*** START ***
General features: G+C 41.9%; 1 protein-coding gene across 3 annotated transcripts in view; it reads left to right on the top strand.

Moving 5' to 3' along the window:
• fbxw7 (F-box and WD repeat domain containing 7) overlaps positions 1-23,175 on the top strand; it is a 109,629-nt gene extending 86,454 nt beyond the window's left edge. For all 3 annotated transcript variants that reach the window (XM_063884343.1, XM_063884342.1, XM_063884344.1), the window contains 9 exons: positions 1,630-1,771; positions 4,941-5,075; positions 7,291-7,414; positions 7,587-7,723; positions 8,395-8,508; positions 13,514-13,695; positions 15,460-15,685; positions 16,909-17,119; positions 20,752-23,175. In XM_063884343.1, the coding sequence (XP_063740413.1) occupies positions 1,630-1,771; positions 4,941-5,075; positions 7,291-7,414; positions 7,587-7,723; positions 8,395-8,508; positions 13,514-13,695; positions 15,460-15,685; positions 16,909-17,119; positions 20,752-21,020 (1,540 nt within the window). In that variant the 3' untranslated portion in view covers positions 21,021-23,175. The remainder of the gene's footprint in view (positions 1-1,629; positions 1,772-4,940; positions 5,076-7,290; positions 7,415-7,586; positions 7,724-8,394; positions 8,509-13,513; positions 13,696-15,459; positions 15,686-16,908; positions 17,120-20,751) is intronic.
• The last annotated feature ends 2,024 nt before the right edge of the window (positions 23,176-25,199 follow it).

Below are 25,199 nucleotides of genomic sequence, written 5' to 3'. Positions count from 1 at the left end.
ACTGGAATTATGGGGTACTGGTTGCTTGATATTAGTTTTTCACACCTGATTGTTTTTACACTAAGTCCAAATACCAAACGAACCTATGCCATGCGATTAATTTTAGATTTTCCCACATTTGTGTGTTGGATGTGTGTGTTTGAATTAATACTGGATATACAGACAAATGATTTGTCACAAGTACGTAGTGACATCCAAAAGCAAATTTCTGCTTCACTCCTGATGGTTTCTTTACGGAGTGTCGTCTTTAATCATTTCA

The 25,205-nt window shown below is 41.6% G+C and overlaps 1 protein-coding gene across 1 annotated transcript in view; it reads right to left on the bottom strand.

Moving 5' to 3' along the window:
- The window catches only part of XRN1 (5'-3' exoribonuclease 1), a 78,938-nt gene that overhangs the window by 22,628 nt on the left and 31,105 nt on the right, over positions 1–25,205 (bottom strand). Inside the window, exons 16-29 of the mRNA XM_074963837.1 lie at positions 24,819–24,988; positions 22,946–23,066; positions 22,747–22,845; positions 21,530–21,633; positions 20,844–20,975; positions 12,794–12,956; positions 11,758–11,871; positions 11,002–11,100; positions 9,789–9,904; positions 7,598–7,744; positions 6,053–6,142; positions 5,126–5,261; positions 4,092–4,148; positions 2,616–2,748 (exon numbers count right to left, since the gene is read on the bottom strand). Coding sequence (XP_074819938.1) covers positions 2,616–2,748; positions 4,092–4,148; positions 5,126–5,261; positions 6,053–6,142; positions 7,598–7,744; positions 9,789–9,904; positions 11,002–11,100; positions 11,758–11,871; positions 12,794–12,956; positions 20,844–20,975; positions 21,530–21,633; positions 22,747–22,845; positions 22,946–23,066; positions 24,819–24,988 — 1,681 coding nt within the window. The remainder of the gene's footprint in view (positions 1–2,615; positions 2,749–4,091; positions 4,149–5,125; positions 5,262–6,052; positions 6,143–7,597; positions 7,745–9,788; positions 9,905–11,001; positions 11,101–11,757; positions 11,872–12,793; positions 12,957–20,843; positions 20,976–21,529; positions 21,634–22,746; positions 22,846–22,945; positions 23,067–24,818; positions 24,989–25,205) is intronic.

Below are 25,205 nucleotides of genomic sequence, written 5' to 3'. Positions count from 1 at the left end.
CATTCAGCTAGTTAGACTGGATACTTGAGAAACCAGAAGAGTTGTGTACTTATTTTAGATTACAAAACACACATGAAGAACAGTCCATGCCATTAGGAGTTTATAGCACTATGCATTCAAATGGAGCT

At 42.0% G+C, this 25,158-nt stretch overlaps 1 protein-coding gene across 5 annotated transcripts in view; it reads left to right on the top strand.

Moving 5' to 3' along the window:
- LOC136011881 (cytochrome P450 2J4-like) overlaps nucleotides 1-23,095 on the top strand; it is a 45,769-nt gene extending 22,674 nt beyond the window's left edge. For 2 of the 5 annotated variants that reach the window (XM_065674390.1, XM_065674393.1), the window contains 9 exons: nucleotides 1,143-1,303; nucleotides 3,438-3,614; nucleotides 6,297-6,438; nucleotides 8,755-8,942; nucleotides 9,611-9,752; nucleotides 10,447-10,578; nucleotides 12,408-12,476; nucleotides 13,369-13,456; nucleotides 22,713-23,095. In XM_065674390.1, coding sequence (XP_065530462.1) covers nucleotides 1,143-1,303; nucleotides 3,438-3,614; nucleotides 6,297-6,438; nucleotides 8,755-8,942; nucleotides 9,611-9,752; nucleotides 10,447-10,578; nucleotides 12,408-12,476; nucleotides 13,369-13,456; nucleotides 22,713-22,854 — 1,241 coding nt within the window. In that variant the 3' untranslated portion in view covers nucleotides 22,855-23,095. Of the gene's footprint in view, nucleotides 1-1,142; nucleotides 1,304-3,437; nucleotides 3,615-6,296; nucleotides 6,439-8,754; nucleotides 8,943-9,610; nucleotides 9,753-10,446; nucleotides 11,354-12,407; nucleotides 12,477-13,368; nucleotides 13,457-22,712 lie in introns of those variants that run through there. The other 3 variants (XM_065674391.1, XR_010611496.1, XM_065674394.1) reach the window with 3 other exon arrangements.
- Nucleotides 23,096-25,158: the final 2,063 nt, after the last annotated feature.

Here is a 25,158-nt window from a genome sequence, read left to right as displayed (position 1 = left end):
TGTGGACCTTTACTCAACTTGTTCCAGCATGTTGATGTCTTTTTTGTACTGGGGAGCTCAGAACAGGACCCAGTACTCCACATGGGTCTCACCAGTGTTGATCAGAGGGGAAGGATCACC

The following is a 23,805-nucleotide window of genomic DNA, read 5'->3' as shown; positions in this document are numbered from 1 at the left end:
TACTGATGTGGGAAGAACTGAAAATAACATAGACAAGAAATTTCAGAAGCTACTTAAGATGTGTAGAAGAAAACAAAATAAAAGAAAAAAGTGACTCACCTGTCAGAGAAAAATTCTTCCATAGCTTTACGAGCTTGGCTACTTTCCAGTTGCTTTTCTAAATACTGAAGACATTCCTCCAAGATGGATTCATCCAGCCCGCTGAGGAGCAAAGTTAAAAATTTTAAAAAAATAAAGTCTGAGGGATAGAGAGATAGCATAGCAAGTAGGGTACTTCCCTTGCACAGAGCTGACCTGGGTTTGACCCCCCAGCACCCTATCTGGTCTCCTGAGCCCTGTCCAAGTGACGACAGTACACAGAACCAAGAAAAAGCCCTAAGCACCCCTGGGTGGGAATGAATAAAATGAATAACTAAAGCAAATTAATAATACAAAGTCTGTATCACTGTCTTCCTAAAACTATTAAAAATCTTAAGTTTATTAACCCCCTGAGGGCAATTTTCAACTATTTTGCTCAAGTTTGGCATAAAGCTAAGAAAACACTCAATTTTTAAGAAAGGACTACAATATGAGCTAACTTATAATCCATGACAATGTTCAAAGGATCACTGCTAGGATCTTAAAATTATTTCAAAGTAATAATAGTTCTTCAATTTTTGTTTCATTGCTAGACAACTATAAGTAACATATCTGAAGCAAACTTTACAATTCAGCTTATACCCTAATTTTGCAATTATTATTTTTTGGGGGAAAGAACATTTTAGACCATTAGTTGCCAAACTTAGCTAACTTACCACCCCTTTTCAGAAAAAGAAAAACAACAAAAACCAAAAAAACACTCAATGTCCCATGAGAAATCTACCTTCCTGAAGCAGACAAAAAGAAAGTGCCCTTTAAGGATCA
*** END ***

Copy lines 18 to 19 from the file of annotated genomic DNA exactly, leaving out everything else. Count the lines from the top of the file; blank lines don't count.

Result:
The following is a 23,805-nucleotide window of genomic DNA, read 5'->3' as shown; positions in this document are numbered from 1 at the left end:
TACTGATGTGGGAAGAACTGAAAATAACATAGACAAGAAATTTCAGAAGCTACTTAAGATGTGTAGAAGAAAACAAAATAAAAGAAAAAAGTGACTCACCTGTCAGAGAAAAATTCTTCCATAGCTTTACGAGCTTGGCTACTTTCCAGTTGCTTTTCTAAATACTGAAGACATTCCTCCAAGATGGATTCATCCAGCCCGCTGAGGAGCAAAGTTAAAAATTTTAAAAAAATAAAGTCTGAGGGATAGAGAGATAGCATAGCAAGTAGGGTACTTCCCTTGCACAGAGCTGACCTGGGTTTGACCCCCCAGCACCCTATCTGGTCTCCTGAGCCCTGTCCAAGTGACGACAGTACACAGAACCAAGAAAAAGCCCTAAGCACCCCTGGGTGGGAATGAATAAAATGAATAACTAAAGCAAATTAATAATACAAAGTCTGTATCACTGTCTTCCTAAAACTATTAAAAATCTTAAGTTTATTAACCCCCTGAGGGCAATTTTCAACTATTTTGCTCAAGTTTGGCATAAAGCTAAGAAAACACTCAATTTTTAAGAAAGGACTACAATATGAGCTAACTTATAATCCATGACAATGTTCAAAGGATCACTGCTAGGATCTTAAAATTATTTCAAAGTAATAATAGTTCTTCAATTTTTGTTTCATTGCTAGACAACTATAAGTAACATATCTGAAGCAAACTTTACAATTCAGCTTATACCCTAATTTTGCAATTATTATTTTTTGGGGGAAAGAACATTTTAGACCATTAGTTGCCAAACTTAGCTAACTTACCACCCCTTTTCAGAAAAAGAAAAACAACAAAAACCAAAAAAACACTCAATGTCCCATGAGAAATCTACCTTCCTGAAGCAGACAAAAAGAAAGTGCCCTTTAAGGATCA